I’m meeting this news of a Notice of Motion to be put forward by Councillor Farkas with some puzzlement, but I’m not surprised. In my ten years on Council, I have seen tactics like this, creating a parade when there is no circus. Simply put, this may be packaged to look like a brightly wrapped present to our citizens, when in reality it’s an empty box that will only negatively affect The City’s progress in becoming a world-class city.
This pandering does not represent the needs of Calgarians, only the impatience of those who cannot wait for answers already on the way. So I ask, why bother?
Here’s the break down.
- We are already presenting and discussing these things on the June 1
- The Key dates and public participation have been widely shared and promoted.
A press release about putting forward a surface level Notice of Motion might generate some headline clicks, fails to acknowledge that Council is already set to have a great debate regarding the possible alterations, and impacts of a global recession and pandemic on the June 1, 2020 Green Line Committee.
If we were to rush this to a sooner date, it had better be for good reasons. We would only be depriving citizens with the opportunity to engage. Wouldn’t it be disrespectful to tell the public that submissions are due on May 25, and then pull the rug from under them, especially after 2 or 3 months of fair notice? This is not empowering our citizens to engage in city-building.
The Green Line team is scheduled to provide additional information on the updated stage 1 alignment starting May 12. Which will include
- The recommended Stage 1 route
- Updates on items the team was still exploring
- Answers to frequently asked questions
- What we heard during public engagement
Also, the Green Line Team is hosting a virtual presentation on the update stage 1 alignment on May 20th and May 21st.
The financial catastrophe as Councillor Farkas puts it would only be if we were to entertain pointless delays. Our construction industries continue to be vibrant and successful during the pandemic.
Investments in transit service like the Green Line is made because of affordability.
- Building the Green Line will provide transit service for families that cannot afford to purchase another vehicle for their driving-age children to get to school or their part-time job.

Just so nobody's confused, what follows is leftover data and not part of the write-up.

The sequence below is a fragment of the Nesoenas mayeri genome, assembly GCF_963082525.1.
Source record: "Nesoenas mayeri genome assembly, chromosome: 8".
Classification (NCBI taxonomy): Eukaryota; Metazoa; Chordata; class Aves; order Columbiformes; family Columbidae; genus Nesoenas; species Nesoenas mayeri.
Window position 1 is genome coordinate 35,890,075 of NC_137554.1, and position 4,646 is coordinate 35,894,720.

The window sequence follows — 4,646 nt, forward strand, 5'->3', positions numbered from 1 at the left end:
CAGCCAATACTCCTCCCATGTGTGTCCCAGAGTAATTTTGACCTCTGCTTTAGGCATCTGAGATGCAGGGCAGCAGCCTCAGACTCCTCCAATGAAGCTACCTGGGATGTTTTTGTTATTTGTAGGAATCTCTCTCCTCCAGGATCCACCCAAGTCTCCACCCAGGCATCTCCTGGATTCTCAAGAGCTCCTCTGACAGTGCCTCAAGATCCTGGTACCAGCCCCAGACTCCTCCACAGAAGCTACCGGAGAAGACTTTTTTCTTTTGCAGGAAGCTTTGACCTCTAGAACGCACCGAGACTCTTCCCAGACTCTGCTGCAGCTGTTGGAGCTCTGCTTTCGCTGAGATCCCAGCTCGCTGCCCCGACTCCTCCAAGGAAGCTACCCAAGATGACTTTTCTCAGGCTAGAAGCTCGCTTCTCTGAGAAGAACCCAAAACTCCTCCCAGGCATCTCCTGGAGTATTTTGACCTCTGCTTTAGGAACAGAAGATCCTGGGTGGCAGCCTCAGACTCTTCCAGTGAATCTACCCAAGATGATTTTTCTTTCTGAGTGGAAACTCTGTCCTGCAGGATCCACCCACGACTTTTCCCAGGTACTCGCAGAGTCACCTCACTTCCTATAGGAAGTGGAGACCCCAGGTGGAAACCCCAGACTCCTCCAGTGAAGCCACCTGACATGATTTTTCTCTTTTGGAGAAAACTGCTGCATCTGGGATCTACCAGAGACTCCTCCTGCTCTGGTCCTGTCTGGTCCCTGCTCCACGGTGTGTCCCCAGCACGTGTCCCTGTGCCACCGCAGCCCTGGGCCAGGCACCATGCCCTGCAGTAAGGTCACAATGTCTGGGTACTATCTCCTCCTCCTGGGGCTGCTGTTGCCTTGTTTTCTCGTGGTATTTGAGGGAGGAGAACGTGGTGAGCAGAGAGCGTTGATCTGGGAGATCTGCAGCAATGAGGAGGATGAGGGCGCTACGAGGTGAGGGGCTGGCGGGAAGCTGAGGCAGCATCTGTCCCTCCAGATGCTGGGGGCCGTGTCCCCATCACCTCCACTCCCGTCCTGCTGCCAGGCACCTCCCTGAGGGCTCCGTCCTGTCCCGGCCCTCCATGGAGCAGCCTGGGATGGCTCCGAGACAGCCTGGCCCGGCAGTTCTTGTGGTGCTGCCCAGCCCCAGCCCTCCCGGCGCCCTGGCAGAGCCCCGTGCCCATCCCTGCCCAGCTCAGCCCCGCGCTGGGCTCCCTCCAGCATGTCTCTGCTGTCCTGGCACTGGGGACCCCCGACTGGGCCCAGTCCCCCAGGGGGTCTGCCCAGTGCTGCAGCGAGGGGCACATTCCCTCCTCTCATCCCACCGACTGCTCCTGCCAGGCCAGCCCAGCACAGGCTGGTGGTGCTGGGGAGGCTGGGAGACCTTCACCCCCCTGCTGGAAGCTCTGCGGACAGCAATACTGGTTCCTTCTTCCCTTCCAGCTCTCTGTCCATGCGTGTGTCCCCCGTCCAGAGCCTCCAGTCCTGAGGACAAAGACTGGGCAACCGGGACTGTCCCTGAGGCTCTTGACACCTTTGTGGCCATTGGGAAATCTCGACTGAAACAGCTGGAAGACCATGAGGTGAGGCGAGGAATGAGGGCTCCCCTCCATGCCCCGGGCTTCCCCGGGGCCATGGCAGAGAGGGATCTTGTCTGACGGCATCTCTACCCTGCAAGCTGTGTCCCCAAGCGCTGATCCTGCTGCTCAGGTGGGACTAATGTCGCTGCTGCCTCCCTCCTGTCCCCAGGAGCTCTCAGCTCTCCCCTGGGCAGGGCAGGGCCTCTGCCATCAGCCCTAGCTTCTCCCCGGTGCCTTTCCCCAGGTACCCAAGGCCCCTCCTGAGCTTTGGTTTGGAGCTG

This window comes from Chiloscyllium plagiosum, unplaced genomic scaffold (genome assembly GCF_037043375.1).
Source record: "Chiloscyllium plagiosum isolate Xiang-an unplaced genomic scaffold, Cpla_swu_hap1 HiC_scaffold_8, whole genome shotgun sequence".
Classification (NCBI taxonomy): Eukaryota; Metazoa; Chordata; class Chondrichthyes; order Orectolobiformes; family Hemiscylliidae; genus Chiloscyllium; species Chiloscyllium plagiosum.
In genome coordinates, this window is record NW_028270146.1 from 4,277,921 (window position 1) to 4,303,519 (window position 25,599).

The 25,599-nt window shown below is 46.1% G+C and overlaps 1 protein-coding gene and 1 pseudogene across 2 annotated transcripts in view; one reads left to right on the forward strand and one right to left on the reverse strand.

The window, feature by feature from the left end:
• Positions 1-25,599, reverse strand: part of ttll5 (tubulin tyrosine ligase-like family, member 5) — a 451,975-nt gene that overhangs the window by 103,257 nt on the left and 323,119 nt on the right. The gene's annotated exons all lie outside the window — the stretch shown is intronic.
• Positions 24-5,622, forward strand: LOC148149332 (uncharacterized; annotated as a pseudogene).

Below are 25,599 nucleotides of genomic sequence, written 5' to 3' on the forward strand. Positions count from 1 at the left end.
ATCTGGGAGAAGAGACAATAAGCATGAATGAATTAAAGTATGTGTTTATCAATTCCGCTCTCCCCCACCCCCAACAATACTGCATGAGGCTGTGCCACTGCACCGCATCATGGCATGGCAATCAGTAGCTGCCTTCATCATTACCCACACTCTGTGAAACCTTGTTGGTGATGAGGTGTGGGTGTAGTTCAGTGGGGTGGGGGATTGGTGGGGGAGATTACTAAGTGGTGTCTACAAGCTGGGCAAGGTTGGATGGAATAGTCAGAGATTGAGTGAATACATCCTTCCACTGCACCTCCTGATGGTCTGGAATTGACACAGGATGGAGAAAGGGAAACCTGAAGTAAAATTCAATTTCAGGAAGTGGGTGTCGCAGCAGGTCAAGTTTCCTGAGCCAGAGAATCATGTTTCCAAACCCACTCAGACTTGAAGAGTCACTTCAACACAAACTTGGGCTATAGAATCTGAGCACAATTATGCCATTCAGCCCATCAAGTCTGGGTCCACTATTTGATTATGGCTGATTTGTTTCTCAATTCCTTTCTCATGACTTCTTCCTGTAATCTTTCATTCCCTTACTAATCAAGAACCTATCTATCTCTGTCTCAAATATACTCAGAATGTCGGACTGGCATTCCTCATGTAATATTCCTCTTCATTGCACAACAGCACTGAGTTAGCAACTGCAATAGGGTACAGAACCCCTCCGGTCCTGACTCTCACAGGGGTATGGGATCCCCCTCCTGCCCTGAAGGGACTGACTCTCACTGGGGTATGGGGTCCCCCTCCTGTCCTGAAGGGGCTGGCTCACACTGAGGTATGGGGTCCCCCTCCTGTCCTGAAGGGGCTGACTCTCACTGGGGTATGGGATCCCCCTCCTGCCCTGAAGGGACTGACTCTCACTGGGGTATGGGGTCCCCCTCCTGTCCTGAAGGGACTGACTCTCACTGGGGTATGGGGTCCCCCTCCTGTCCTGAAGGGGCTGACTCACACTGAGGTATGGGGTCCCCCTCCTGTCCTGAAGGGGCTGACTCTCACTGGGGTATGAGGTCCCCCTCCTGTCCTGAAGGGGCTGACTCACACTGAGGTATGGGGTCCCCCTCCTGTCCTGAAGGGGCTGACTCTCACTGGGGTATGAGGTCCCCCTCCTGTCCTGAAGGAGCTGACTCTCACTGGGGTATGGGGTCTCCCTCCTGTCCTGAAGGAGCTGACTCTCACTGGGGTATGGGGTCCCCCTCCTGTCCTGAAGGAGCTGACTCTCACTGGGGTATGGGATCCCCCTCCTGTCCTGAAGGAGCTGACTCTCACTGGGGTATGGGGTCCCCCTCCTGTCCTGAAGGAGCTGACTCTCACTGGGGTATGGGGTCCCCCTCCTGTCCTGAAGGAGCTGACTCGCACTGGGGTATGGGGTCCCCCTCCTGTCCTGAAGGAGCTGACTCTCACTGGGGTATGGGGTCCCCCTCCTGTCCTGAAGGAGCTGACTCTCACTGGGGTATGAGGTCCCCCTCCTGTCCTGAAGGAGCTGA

- Building the Green Line will provide transit service for parents who work $15 an hour and cannot afford to pay $10 an hour for parking.
- Building the Green Line will provide transit service for seniors who live on a fixed income, whose health may not afford them the ability to drive.
There are always lower cost options that can be constructed, but they will not provide the long term City building opportunities.
- Data shows that transit ridership grows over time, through economic ups and downs.
- Investments in transit infrastructure is for the long-term. Green Line is planned for long-term city building opportunities.
- Green Line will spur redevelopment and investment opportunities in Calgary’s communities. This will in turn create local jobs for Calgarians and keep more people employed through the economic recovery.
- Stage 1 of Green Line would be finished in 2026, plenty of time in a post COIVD-19 world. Green Line will be ready to serve the needs of Calgarians when Calgarians are ready for recovery.
Now is the perfect time to invest in infrastructure and prepare for the future.
- The recommended plan is focused on the long-term development of the City, and addresses many of the stakeholder concerns that we have heard.
- We’ve heard from stakeholders that Green Line is important for connecting people to jobs, places, and for improving mobility.
- High quality transit is a necessity for cities to grow, for cities to be attractive to a talented workforce, and for cities to be a competitive economic centre with others. This is necessary for the long-term recovery of Calgary.
- As long as there’s a need for new developments and new communities for new Calgarians, there will be a growing need for transit.
Continuing drastic inquiries and ad hoc questioning when many have been already answered, or are being answered is a disservice to the Calgarians with a dire need for efficient and reliable transportation.
Recessions do not last. Pandemics do not last. Calgary’s vision of being an excellent city that provides an effective transit system to its citizens, and with it the ability to be connected to jobs and opportunities will.